Join us for an evening of botanically-based cocktails featuring local and regional dyeplants. As you sip color from this seasonal array, learn how to use this same edible palette to create color on cloth. Let your senses experience the wildly colorful and flavorful bounty of our Northeast region and beyond. This event is part of the opening reception for Lightning Whelk, a group exhibition on view at The Castle from July 14 through August 5, 2018.


Learn the process of making handmade rope using repurposed fabrics, found 'fibers' and natural materials. Create a unique strand of handmade rope to wrap a gift, wear on the body, or cherish as a handmade object. As they engage in twisting rope both individually and collectively, participants are invited to reflect on the histories of textile arts–communal, adaptable, and supported by women working together.


In this workshop students will learn the basics of Sashiko stitching, a traditional Japanese embroidery technique for both reinforcing and patterning fabric. Using just a simple running stitch, an amazing array of tessellating geometric patterns can be achieved. Please bring along 1-2 pieces of clothing in need of mending and we will revive and beautify our wardrobes by adding a beautiful layer of hand stitching. Clothing should be medium weight woven fabric, such as a blouse or blue jeans.

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Developed in 4th century Egypt, Coptic books have beautiful linked stitches that stretch across the spine. These exposed stitches are durable yet flexible and allow the book to lay completely flat—perfect for a sketchbook or journal. In this introductory course, students will complete the binding of a small, functional Coptic book. Students are invited but not required to bring decorative papers to use for their book's cover.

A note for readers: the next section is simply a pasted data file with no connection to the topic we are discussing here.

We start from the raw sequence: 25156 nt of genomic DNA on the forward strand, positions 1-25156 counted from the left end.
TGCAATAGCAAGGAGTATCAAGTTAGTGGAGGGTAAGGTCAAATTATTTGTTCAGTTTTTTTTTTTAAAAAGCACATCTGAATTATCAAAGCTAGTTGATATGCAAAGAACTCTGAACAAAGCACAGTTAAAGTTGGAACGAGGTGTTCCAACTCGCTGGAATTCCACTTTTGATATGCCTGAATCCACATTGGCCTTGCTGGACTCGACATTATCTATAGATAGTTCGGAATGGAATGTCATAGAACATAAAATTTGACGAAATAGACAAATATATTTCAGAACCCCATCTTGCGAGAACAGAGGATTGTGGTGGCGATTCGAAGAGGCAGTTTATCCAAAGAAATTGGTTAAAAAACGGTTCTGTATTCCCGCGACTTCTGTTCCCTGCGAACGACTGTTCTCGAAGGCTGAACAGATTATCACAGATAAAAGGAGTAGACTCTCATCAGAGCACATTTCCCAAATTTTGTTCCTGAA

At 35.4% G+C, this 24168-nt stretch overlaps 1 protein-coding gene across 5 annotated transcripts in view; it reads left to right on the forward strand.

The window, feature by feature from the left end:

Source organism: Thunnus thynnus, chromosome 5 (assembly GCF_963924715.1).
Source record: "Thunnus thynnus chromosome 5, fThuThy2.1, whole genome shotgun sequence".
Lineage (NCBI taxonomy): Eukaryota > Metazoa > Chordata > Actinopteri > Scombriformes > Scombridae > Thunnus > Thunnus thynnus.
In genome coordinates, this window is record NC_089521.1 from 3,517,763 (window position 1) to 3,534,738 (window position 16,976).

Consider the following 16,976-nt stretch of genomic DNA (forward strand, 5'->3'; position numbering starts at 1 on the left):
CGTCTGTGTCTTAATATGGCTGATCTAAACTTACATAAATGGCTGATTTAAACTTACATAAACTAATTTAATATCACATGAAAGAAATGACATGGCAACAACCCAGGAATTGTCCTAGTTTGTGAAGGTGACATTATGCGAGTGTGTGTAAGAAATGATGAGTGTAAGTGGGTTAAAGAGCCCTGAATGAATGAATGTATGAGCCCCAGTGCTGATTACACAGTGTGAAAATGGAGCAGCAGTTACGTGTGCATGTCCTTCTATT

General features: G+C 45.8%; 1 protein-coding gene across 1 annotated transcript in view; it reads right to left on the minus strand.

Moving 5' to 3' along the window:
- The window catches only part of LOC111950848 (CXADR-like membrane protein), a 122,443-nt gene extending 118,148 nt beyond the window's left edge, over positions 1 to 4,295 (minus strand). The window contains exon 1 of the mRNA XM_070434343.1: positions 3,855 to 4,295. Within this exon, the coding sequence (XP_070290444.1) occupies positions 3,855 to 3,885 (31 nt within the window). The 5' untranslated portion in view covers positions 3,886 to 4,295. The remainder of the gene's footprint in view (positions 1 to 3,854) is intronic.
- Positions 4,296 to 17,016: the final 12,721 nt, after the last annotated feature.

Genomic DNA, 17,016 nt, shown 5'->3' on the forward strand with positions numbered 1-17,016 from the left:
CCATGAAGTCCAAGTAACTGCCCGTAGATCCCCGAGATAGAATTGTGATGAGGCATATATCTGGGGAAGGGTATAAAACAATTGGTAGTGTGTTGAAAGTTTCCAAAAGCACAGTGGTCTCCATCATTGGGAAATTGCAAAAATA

In this 3-hour workshop, students will learn the chemical processes of dyeing with rust. Students will explore direct contact printing with rusty objects, immersion dyeing with a rust dyebath, and tannin dyeing with black tea. Students will employ simple folding techniques adapted from the Japanese Shibori method to create pattern on cloth. All materials are provided, but students are welcome to bring light colored clothing and natural fabrics.


In this workshop participants will learn to mend, patch, and adorn worn cloth with hand-stitching. Students will be introduced to a variety of visible mending techniques, such as traditional embroidery methods, Japanese Boro and Sashiko, darning and needle weaving, Kantha (running stitch embroidery), and freeform/decorative stitches. Methods for direct visible mending as well as layering with patches will be explored. Students are encouraged to bring garments or samples in need of mending, as well as beloved scraps and adornments to include in the mending process.


Learn the intuitive and meditative process of making rope by hand. Students will use naturally dyed fabric and plants to create a unique strand of handmade rope. Using their rope, naturally dyed yarn, and local plants, participants will construct a small tapestry loom and create a weaving to take home.


Reimagine used garments as versatile, functional vessels in this workshop. Participants will learn coiling, a traditional basketry technique, while incorporating color and texture from fabrics in the Eileen Fisher Renew collection. Each participant will design and construct a unique bowl or basket. All materials included.


Students will learn the basics of extracting color from red roses and other plants using the water-wise bundle dye method. With heat and pressure, students will create natural, sustainable, and colorful prints on cloth. We will discuss various wrapping and extraction methods, and explore the use of different mordants to create color modifications. Fresh flower bouquets and dried plants will be used; rosé and rose-themed treats provided.